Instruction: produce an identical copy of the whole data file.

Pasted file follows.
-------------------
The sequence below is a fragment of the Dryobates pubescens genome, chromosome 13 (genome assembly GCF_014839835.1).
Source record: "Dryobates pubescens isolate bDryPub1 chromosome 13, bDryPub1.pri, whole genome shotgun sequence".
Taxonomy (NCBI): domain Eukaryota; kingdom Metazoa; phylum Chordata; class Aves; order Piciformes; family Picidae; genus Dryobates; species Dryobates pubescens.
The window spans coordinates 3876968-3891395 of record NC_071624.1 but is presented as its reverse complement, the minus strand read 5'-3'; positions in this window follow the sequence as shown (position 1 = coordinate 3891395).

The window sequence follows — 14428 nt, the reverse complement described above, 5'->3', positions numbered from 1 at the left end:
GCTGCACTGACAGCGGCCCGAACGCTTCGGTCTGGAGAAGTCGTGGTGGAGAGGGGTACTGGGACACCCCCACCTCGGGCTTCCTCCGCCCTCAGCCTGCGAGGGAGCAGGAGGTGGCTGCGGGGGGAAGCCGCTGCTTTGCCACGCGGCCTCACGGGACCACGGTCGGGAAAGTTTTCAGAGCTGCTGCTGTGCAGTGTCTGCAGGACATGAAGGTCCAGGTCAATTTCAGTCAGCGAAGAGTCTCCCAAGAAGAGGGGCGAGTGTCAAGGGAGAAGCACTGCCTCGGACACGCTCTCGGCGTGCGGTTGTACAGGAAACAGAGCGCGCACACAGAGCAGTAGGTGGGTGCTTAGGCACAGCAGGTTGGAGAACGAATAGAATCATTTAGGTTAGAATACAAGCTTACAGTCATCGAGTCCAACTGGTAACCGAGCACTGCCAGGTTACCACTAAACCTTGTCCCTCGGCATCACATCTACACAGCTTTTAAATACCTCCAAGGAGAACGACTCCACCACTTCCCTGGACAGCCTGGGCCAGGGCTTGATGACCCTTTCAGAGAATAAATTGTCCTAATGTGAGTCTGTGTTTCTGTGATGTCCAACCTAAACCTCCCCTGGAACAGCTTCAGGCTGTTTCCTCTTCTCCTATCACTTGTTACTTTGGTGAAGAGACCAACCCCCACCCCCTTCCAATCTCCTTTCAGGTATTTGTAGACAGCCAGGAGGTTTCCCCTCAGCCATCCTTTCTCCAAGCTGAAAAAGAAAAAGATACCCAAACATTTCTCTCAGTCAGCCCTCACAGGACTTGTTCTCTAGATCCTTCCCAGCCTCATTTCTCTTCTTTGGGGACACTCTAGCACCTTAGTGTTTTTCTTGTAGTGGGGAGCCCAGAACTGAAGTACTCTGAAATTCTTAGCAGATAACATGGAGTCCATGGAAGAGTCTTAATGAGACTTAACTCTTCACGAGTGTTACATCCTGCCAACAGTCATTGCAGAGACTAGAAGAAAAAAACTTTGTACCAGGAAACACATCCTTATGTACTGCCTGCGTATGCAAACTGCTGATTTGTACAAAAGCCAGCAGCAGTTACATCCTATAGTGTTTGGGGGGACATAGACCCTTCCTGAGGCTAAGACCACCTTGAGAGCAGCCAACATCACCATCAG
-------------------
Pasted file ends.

The sequence below is a fragment of the Dryobates pubescens genome, chromosome 13 (genome assembly GCF_014839835.1).
Source record: "Dryobates pubescens isolate bDryPub1 chromosome 13, bDryPub1.pri, whole genome shotgun sequence".
Taxonomy (NCBI): domain Eukaryota; kingdom Metazoa; phylum Chordata; class Aves; order Piciformes; family Picidae; genus Dryobates; species Dryobates pubescens.
The window spans coordinates 3876968-3891395 of record NC_071624.1 but is presented as its reverse complement, the minus strand read 5'-3'; positions in this window follow the sequence as shown (position 1 = coordinate 3891395).

The window sequence follows — 14428 nt, the reverse complement described above, 5'->3', positions numbered from 1 at the left end:
GCTGCACTGACAGCGGCCCGAACGCTTCGGTCTGGAGAAGTCGTGGTGGAGAGGGGTACTGGGACACCCCCACCTCGGGCTTCCTCCGCCCTCAGCCTGCGAGGGAGCAGGAGGTGGCTGCGGGGGGAAGCCGCTGCTTTGCCACGCGGCCTCACGGGACCACGGTCGGGAAAGTTTTCAGAGCTGCTGCTGTGCAGTGTCTGCAGGACATGAAGGTCCAGGTCAATTTCAGTCAGCGAAGAGTCTCCCAAGAAGAGGGGCGAGTGTCAAGGGAGAAGCACTGCCTCGGACACGCTCTCGGCGTGCGGTTGTACAGGAAACAGAGCGCGCACACAGAGCAGTAGGTGGGTGCTTAGGCACAGCAGGTTGGAGAACGAATAGAATCATTTAGGTTAGAATACAAGCTTACAGTCATCGAGTCCAACTGGTAACCGAGCACTGCCAGGTTACCACTAAACCTTGTCCCTCGGCATCACATCTACACAGCTTTTAAATACCTCCAAGGAGAACGACTCCACCACTTCCCTGGACAGCCTGGGCCAGGGCTTGATGACCCTTTCAGAGAATAAATTGTCCTAATGTGAGTCTGTGTTTCTGTGATGTCCAACCTAAACCTCCCCTGGAACAGCTTCAGGCTGTTTCCTCTTCTCCTATCACTTGTTACTTTGGTGAAGAGACCAACCCCCACCCCCTTCCAATCTCCTTTCAGGTATTTGTAGACAGCCAGGAGGTTTCCCCTCAGCCATCCTTTCTCCAAGCTGAAAAAGAAAAAGATACCCAAACATTTCTCTCAGTCAGCCCTCACAGGACTTGTTCTCTAGATCCTTCCCAGCCTCATTTCTCTTCTTTGGGGACACTCTAGCACCTTAGTGTTTTTCTTGTAGTGGGGAGCCCAGAACTGAAGTACTCTGAAATTCTTAGCAGATAACATGGAGTCCATGGAAGAGTCTTAATGAGACTTAACTCTTCACGAGTGTTACATCCTGCCAACAGTCATTGCAGAGACTAGAAGAAAAAAACTTTGTACCAGGAAACACATCCTTATGTACTGCCTGCGTATGCAAACTGCTGATTTGTACAAAAGCCAGCAGCAGTTACATCCTATAGTGTTTGGGGGGACATAGACCCTTCCTGAGGCTAAGACCACCTTGAGAGCAGCCAACATCACCATCAG